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The Evolution Of Muslim Parenting

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Parenting has evolved significantly over the years, shaped by societal changes, technological advancements, and generational shifts.  Each generation of parents has had its own unique approach to raising children, influenced by the values and circumstances of their time. 

As a millennial parent navigating the hurdles of modern day parenting, I hope this blog piece will help explore the differences in generational parenting between children who grew up in the 80s, and children growing up now up, as late Gen Z and Gen Alphas. 

With that in mind, let’s delve into the contrasting styles of Boomer/ Gen Y parents, versus Millennial parents.



During the 1980s, immigrants arriving in Britain faced a complex web of difficulties and challenges stemming from a British society largely unaccustomed to racial and cultural diversity. Many of these immigrants came to England from the former British colonies in the Caribbean, the Indian subcontinent, and Africa, drawn by the promise of economic opportunities and a chance for a better life in the United Kingdom. What they found was that whilst “the streets may have been paved in gold”, their journey to acceptance was fraught with many obstacles.

One of the most glaring issues that immigrants encountered was overt racism, discrimination and often being subjected to prejudice and bigotry. Muslim immigrants along with others, faced discrimination in employment, housing, and education, making it exceedingly challenging to secure stable livelihoods and provide for their families. The rise of far-right movements in the 1980s exacerbated racial tensions, leading to incidents of violence and hate crimes against non-white individuals and communities. Muslims found themselves struggling to practise their religion openly and negative perceptions of Islam made it difficult for them to integrate into British society. 

Economic hardship was another major challenge. Many immigrants from the sub-continent arrived with the hope of securing stable employment, but sometimes despite holding degrees from back home, they found themselves relegated to low-paying jobs with very limited prospects for advancement. Discriminatory hiring practices and a lack of access to quality education and training opportunities further perpetuated this cycle of economic disadvantage.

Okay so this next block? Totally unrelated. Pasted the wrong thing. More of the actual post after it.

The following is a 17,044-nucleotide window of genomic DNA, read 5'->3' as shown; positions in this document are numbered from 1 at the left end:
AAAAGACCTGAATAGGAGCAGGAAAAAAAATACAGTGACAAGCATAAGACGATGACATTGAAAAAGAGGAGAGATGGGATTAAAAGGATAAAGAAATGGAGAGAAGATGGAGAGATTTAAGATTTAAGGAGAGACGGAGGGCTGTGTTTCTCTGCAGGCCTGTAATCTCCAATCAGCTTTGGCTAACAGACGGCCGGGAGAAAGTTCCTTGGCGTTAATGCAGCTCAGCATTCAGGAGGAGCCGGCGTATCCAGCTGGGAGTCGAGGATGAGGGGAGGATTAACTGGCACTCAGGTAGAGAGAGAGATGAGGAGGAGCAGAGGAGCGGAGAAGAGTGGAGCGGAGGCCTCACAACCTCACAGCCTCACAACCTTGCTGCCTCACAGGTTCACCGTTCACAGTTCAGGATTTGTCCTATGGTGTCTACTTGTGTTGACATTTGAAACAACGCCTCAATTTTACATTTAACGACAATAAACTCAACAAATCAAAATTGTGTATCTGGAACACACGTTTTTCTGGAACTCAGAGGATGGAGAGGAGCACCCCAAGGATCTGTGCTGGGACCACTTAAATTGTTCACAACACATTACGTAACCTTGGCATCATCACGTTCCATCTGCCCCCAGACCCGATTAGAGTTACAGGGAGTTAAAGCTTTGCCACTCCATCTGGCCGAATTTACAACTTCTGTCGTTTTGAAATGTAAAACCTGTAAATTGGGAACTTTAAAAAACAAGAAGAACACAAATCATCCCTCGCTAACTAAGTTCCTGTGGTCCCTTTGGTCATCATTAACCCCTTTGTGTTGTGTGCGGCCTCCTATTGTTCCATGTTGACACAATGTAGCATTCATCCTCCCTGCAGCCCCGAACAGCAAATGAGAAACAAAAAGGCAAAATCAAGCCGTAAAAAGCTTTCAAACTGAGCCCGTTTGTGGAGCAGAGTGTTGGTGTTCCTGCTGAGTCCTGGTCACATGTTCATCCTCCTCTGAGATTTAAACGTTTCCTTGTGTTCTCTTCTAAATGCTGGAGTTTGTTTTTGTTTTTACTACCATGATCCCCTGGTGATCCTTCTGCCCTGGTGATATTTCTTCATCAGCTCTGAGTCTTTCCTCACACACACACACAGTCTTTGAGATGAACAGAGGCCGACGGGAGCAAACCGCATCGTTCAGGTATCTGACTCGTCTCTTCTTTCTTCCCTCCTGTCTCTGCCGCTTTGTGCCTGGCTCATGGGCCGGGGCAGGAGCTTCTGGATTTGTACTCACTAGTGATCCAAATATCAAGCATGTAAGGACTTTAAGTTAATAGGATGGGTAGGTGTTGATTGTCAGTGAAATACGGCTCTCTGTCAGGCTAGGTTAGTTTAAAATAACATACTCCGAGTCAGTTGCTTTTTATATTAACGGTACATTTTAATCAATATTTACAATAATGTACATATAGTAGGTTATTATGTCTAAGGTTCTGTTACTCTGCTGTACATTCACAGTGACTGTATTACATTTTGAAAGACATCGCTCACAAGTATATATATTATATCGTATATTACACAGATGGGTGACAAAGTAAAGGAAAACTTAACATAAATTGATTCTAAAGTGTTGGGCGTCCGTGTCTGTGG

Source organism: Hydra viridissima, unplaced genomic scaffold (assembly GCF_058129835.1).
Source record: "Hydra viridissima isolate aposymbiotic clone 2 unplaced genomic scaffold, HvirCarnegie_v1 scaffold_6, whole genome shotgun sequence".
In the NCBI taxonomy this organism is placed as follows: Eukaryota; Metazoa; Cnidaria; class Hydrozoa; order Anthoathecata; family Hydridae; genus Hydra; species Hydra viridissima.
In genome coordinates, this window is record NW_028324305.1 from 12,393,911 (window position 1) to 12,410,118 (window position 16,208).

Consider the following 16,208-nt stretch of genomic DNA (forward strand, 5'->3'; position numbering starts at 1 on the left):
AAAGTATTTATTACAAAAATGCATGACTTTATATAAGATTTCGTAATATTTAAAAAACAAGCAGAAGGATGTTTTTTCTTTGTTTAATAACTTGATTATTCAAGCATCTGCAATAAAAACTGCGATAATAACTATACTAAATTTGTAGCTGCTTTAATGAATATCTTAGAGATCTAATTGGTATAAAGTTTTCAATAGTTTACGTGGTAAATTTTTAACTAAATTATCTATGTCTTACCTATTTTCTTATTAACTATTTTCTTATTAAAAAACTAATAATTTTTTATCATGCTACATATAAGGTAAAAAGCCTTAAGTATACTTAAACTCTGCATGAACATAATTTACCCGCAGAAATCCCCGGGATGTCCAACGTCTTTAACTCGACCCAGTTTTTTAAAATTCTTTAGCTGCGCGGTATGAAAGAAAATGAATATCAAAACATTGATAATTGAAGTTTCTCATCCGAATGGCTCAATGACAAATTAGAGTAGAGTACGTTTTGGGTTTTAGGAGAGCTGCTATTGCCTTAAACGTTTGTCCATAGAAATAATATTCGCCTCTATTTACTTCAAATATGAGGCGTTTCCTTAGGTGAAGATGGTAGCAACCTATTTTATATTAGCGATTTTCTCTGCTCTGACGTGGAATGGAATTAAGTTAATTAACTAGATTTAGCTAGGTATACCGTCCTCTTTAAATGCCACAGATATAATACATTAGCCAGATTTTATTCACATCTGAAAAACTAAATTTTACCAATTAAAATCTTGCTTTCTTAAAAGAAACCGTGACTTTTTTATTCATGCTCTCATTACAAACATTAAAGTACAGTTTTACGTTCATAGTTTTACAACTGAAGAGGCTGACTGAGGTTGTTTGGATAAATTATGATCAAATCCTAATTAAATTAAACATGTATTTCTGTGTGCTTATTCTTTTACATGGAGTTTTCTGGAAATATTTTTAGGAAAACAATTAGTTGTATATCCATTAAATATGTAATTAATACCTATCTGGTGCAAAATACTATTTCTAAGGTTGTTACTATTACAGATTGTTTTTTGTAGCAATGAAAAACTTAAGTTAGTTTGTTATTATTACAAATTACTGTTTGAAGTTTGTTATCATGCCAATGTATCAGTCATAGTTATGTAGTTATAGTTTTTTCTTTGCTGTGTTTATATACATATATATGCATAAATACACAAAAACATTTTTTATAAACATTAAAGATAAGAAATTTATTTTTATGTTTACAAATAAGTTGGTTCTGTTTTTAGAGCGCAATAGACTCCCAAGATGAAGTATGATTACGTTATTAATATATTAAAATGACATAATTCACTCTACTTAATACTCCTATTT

Language and cultural barriers added to the struggles faced by immigrants. Many newcomers had to navigate accents, colloquialisms, and unfamiliar customs. Added to this was a culture that was alien to many from an Islamic perspective with regards to drinking alcohol and free mixing. This made it even more challenging for them to find their footing in British society and establish meaningful connections.



When it came to being parents, this generation of UK Muslims had it tough. Battling for acceptance in an intimidating and unfamiliar environment, the majority of their mental energy was spent trying to acclimatise to their new normal. Having arrived from countries where the focus was on it “taking a village” to raise a child – to a new country where they knew nobody, meant they lost their community and with it, any feeling of belonging. 

Stricter Discipline in Gen Y and Boomer Parents

Gen Y and Boomer parents grew up in a time when discipline was synonymous with strict rules and consequences. These parents believed in setting clear boundaries, adhering to routines, and enforcing discipline through punishment when necessary.

Emphasis on Respect and Authority